They also sell a dust collection attachment, but I was not very impressed with it and would probably skip it.
    I don’t personally own it, so I too have balked at getting one of my own. But I know the moment I need one and I’m with out, Amazon may finally have to cough up the one they’ve been holding for me.

  12. Kitchen says:

    I’ve used one and used to sell them too. My personal experience with them has been in detail sanding, and it really can get into some tight corners and remove material very effectively.

    The store I worked at always had homeowners and contractors coming in for more blades. Apparently as a scraper or sort of mini trim saw they can do some great work. The price was high, but usually we were selling them to contractors who were doing a lot of trim or trim restoration.

  13. MrFixit says:

    I’ve had a multimaster for a while, and for remodeling, it’s invaluable. I cut in some new trim (doors and windows) into existing base molding and wainscoting. The multimaster with the cutting attachment made quick work of the job, and the cuts were very clean as well. Sanding works as advertised; I prefer the tool for the scraping/cutting aspects.

    I also used the cutter for removing the bottoms of old trim when I put in new tile. Again, quick and painless – well, after a while the vibration gets to your arms, but heck, it was better and faster than cutting with a japanese saw. Funny thing is, that’s what a journeyman carpenter that I have help me calls this thing – an electric japanese saw!

    The grout remover worked better and *way* faster than I thought it would. Be careful not to press hard or you’ll do some serious damage!

  14. Blind says:

    “os·cil·late /ˈɒsəˌleɪt/ Pronunciation Key – Show Spelled Pronunciation[os-uh-leyt] Pronunciation Key – Show IPA Pronunciation verb, -lat·ed, -lat·ing.
    –verb (used without object)
    1. to swing or move to and fro, as a pendulum does.”

    First time in my entire life I’ve ever heard that oscillate specifically refers to a reciprocating motion through an arc, but ok.

  15. wm sanders says:

    I have one and I love it. Works great with the stock sanding pad and the saw blades, haven’t had so much luck with the scraper ( well to be fair I was using in on multiple layers of paint some of which had to be 90 years old, NOTHING works well on that). I did try the detail sanding attachment and was VERY disapointed, runs so fast that it almost melts the rubber platens and sandpaper lasts about a minute. I think it would work better on a multi-speed model.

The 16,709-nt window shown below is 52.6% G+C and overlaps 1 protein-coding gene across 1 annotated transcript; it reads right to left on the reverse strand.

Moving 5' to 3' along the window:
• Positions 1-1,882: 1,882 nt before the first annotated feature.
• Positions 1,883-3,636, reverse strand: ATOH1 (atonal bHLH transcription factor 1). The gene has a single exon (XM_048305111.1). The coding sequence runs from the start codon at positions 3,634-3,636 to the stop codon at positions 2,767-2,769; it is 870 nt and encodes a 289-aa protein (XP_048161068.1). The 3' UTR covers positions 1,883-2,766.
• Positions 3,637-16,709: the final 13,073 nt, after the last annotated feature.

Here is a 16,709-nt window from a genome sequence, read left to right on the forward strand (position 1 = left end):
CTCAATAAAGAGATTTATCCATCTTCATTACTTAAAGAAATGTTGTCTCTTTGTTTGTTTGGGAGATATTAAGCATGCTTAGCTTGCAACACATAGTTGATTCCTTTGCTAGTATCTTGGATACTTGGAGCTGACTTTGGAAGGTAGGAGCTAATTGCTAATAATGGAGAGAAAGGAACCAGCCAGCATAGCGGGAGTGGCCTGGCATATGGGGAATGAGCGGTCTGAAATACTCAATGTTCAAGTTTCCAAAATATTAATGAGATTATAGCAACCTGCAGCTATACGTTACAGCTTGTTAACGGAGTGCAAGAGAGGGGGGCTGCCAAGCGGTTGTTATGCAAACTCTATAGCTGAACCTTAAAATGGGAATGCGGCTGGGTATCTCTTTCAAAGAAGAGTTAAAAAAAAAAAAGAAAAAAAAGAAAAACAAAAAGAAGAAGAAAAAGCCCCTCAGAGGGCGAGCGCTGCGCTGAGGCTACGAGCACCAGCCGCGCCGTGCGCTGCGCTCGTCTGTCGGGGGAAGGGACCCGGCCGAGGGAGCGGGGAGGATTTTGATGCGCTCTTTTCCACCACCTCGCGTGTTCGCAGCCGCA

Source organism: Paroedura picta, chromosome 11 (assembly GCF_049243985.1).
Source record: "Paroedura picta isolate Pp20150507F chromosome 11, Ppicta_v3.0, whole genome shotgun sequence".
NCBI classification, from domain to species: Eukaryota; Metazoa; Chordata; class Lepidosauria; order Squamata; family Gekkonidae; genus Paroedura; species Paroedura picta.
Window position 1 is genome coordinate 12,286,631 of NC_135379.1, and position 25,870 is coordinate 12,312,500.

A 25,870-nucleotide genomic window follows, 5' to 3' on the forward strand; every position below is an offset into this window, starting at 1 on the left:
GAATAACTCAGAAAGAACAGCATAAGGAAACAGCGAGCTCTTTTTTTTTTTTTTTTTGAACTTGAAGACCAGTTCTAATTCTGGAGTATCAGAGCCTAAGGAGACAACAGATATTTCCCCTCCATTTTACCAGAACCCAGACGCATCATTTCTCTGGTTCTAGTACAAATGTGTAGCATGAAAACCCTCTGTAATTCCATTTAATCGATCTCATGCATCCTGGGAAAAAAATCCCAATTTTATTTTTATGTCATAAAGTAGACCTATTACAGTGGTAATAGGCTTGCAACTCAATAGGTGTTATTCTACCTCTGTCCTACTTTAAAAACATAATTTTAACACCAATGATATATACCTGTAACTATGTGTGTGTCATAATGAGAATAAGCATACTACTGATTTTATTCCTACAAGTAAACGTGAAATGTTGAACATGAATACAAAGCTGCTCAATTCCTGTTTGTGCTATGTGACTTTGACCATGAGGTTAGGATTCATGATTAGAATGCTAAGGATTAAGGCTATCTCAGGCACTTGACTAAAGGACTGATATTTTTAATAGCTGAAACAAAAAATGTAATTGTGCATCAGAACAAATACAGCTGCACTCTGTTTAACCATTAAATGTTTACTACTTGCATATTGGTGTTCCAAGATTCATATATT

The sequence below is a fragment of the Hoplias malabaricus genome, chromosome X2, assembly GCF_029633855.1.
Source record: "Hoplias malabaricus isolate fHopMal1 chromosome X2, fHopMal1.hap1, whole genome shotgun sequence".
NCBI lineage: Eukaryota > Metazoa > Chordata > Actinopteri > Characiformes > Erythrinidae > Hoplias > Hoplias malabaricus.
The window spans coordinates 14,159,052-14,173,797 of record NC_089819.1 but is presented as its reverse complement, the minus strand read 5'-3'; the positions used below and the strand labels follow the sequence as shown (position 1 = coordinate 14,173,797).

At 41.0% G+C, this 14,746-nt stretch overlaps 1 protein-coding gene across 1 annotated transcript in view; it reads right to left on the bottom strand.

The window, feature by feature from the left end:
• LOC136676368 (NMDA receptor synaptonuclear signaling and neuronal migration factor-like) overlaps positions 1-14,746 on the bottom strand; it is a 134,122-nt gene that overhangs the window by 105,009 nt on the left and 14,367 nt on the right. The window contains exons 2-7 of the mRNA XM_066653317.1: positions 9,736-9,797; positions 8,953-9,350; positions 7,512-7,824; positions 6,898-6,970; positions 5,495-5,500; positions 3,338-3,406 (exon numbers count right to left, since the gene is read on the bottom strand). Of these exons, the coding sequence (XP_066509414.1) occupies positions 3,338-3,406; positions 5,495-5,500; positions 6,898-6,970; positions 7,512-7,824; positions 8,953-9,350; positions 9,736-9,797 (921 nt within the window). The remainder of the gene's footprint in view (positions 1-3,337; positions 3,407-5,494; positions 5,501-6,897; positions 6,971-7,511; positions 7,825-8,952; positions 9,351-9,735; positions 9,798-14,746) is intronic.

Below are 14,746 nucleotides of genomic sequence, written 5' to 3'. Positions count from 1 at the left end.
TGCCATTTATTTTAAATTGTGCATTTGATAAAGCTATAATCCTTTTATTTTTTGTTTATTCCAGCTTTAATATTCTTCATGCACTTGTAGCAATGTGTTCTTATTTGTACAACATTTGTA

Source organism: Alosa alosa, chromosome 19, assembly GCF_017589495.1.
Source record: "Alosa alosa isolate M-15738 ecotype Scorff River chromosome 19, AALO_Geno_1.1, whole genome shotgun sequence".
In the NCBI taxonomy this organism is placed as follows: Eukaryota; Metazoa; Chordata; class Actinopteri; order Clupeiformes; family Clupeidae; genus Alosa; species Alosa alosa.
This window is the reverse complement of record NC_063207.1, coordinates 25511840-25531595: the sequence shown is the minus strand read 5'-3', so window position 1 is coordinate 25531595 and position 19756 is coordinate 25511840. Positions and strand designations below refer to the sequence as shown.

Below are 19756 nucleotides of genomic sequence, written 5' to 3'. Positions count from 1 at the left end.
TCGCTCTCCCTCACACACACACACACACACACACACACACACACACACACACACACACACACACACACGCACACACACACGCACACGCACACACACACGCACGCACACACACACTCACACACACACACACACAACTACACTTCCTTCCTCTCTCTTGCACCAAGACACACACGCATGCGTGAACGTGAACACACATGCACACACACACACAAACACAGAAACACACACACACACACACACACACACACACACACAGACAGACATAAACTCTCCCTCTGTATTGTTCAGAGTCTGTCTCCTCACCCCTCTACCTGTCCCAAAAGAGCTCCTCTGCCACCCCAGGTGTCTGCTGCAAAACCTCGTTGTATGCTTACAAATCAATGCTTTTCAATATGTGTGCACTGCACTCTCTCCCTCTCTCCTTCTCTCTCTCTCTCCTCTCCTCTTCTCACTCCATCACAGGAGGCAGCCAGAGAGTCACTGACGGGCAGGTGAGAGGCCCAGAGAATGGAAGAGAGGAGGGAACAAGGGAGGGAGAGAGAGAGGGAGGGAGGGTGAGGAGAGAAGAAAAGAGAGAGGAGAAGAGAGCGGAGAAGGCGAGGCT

16. F451 says:

    I own the variable speed model. The price is high, as are the expendables. However, that should not dissuade potential buyers as the results are well worth it. The tool itself is well-made and unique in it balance and cutting ability. A real time saver like no other when this tool is called upon.

  17. john f says:

    This is a great tool. It really does work as advertised, and if you need to cut small openings in sheetrock with minimal mess this is really the tool to have. Yes the expendables (including saw blades) are not cheap, but what is your time worth? How about the money saved not ruining expensive materials. Oh and by the way, it comes with a really long power cord.

  18. Bob H says:

    I’ve used one while doing detail work on log homes, where nice clean, splinter free cuts were required in the logs to fit in the trim. It worked fantastic, though something bigger would have been nice. Its worth the price if it saves you time and money, like it did for my boss. The blade could come loose a bit, which was a small, tolerable problem. I’ve not used it as a sander, but as mentioned above, if you don’t have a variable speed model I suspect this puppy is a bit overpowered.

    The saw blades are spendy, even on line. The seemed to crack and break before they got dull. The metal might be a bit too brittle. But they worked great and did the job better than anything else I’ve encountered.

    Problems aside, I still lust after one of my own. I’ve had several instances where it would have been the perfect tool for the job at hand, and not having it was a pain.

  19. Brock says:

    I picked up one of these mack daddies a couple of month ago (doing research is how on it is how I came across this sight, nice work). They are AWESOME. I have the new model with the star mount (no tool required to change attachments) and variable speed.